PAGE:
SEATAC, Wash. – When sailors visit the USO SeaTac Airport center, one of the first things USO Northwest volunteer Douglas Hoople asks them to do is to look down at the floor.
“Do you know what that is?” Hoople will ask, receiving few, if any, responses.
“That is part of the decking from the WWII battleship USS Colorado," he’ll say. "I always make sure to tell our visiting sailors about that.”
The floorboards, which cover 1,500-square-feet of the brand-new 7,500-square-foot facility, were a gift from Boeing who owned the teak boards for over 50 years.
Colorado, which was the third of the Colorado fleet of ships, first commissioned in August 30, 1923. The ship sailed a maiden voyage to Europe before returning to the U.S. and heading to San Francisco to be part of the Pacific fleet. From 1924 to 1941, the ship participating in various exercises and missions and even sailed in search of Amelia Earhart in 1937.
During WWII, Colorado sailed far and wide throughout the Pacific. The ship participated in many of historic battles including the pre-invasion bombardments in Lingayen Gulf and the invasion of Okinawa. In 1944, while near the Leyte Gulf of the Philippines, kamakazies bombarded the ship, killing and wounding several sailors as well as causing damage to Colorado. Colorado received seven battle stars for its WWII service.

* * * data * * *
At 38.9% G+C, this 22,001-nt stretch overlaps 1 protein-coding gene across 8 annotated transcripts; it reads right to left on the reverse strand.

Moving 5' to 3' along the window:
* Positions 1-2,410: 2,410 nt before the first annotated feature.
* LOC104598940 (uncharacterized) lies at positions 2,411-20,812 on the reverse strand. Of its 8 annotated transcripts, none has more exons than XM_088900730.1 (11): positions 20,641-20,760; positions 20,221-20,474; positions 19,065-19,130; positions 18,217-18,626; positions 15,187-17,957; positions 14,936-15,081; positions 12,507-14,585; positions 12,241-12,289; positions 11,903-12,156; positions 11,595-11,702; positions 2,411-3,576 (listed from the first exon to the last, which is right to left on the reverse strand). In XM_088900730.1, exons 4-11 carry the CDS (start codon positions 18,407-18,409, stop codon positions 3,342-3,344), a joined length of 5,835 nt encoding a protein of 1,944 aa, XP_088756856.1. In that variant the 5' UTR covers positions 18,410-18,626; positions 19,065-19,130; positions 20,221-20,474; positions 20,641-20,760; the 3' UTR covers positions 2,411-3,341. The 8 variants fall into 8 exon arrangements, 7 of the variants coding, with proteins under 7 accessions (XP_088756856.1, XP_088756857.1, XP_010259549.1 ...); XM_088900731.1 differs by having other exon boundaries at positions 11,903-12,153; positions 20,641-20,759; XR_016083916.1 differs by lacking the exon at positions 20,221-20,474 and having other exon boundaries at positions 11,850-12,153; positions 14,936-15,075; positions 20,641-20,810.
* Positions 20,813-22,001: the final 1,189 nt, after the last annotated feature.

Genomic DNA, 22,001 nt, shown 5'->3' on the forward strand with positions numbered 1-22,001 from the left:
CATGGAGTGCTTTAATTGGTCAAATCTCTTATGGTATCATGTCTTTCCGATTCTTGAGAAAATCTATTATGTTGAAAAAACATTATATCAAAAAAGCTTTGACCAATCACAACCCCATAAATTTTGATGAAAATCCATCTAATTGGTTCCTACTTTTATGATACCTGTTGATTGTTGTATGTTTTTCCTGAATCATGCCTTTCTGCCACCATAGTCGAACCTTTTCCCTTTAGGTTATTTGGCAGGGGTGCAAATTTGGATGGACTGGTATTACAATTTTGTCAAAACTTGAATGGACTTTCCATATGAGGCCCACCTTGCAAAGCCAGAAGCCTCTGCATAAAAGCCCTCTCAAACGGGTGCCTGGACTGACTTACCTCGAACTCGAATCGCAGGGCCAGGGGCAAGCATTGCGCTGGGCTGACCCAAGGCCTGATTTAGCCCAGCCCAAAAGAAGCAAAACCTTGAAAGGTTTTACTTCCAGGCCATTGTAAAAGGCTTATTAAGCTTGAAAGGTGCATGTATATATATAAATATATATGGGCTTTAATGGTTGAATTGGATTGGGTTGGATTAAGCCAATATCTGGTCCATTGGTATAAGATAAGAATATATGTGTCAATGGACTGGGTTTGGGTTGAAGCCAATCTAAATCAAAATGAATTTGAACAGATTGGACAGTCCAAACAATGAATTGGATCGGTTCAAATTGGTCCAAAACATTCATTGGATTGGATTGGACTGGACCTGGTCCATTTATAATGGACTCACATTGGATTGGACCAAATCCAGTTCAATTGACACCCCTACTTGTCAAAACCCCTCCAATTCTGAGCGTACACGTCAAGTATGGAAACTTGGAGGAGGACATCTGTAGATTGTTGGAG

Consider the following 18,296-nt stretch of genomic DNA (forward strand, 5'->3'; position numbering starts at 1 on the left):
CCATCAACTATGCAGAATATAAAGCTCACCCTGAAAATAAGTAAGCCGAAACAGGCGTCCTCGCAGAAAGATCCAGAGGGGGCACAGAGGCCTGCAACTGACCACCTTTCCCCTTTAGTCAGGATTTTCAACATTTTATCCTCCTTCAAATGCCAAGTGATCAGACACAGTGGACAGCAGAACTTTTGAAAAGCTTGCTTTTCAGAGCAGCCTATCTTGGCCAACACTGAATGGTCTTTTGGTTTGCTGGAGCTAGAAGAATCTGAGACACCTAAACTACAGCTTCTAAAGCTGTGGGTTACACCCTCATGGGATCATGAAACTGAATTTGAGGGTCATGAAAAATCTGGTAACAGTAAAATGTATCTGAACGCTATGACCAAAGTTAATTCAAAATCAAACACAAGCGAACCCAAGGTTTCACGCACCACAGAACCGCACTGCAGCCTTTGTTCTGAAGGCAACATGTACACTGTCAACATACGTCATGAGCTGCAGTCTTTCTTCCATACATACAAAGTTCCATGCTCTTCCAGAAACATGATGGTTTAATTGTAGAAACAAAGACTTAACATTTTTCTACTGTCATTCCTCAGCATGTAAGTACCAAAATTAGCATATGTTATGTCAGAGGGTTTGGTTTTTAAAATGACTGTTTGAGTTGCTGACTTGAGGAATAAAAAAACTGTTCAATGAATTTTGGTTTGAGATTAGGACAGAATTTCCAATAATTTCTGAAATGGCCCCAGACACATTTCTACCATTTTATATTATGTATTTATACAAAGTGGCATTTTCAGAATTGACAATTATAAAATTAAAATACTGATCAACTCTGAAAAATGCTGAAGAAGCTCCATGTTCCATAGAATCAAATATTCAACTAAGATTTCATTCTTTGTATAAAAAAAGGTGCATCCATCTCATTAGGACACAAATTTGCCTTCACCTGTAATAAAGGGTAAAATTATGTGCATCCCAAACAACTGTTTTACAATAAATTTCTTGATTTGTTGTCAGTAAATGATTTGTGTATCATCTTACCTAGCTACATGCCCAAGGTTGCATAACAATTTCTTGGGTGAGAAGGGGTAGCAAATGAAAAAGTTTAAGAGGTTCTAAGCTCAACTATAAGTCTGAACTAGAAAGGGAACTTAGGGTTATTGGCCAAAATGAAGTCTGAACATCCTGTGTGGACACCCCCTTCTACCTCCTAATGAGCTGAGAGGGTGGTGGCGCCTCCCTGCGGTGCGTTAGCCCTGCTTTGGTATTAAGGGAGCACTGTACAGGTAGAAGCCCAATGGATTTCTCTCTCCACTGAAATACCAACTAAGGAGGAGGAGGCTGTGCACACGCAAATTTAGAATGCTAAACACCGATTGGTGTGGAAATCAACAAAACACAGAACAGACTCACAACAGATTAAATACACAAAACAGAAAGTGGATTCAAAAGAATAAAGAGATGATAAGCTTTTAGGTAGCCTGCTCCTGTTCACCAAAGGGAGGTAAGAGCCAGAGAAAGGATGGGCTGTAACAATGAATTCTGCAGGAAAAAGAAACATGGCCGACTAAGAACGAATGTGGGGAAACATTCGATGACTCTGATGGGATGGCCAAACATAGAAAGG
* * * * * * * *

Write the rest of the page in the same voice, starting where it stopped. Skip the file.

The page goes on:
In 1947, Colorado decommissioned and was sold for scrap in 1959. In 1961, Boeing purchased the floor boards and installed them into its development center cafeteria walls. The company kept the historical boards for over fifty years until they donated them to USO Northwest during a special ceremony on February 7, 2014.
“Our organization truly understands the significance of this donation and is honored to be the new caretaker of this teakwood planking for as long as the USO exists at SeaTac Airport,“ USO Northwest Executive Director Don Leingang said at the ceremony, according to the Tukwila Reporter.
Later that spring, just before USO Northwest installed the floorboards into the USO SeaTac Airport center, they invited surviving veterans of Colorado to visit the center and walk on the floorboards one last time. 14 veterans and their families attended the special event and each former sailor received a commemorative piece of the deck in honor of their service.
"They had to tell us the years that they were on the ship and what their job on the ship was,” said USO Northwest volunteer Lonnie Stevenson, who attended the event. “And they were so proud and it was really cool.”
In addition to the historical flooring, the USO SeaTac Airport center boasts a slew of other historical military artifacts, including a bell from the WWII battleship USS West Virginia. West Virginia, like many other battleships, sunk during the attack on Pearl Harbor. The ship was later pulled from the depths of the harbor, repaired and sent back into battle by July 1944.
“If you look at the bell, instead of it being straight up, it’s leaned it at about eleven o’clock because the arm of the bell was bent under the weight of the ship when it sank at Pearl Harbor,“ Leingang said.
During WWII, West Virginia sailed throughout the Pacific and helped capture key targets including Mindoro, Lingayen Gulf, Iwo Jima and Okinawa. In 1947, West Virginia decommissioned and sold for scrap in 1959.
In 201X, Johnny Smith donated the bell to USO Northwest after he stumbled upon the relic while cleaning out his father’s garage.
“[Smith] goes, ‘This has been in my dad’s garage for like 50 years. And now I know what to do with it,’” Leingang said. “And I’m like, ‘What is it?’ And I’m looking and its like this green, ugly bell and we shined it up and its all bent up [and we put it in the center for others to see].”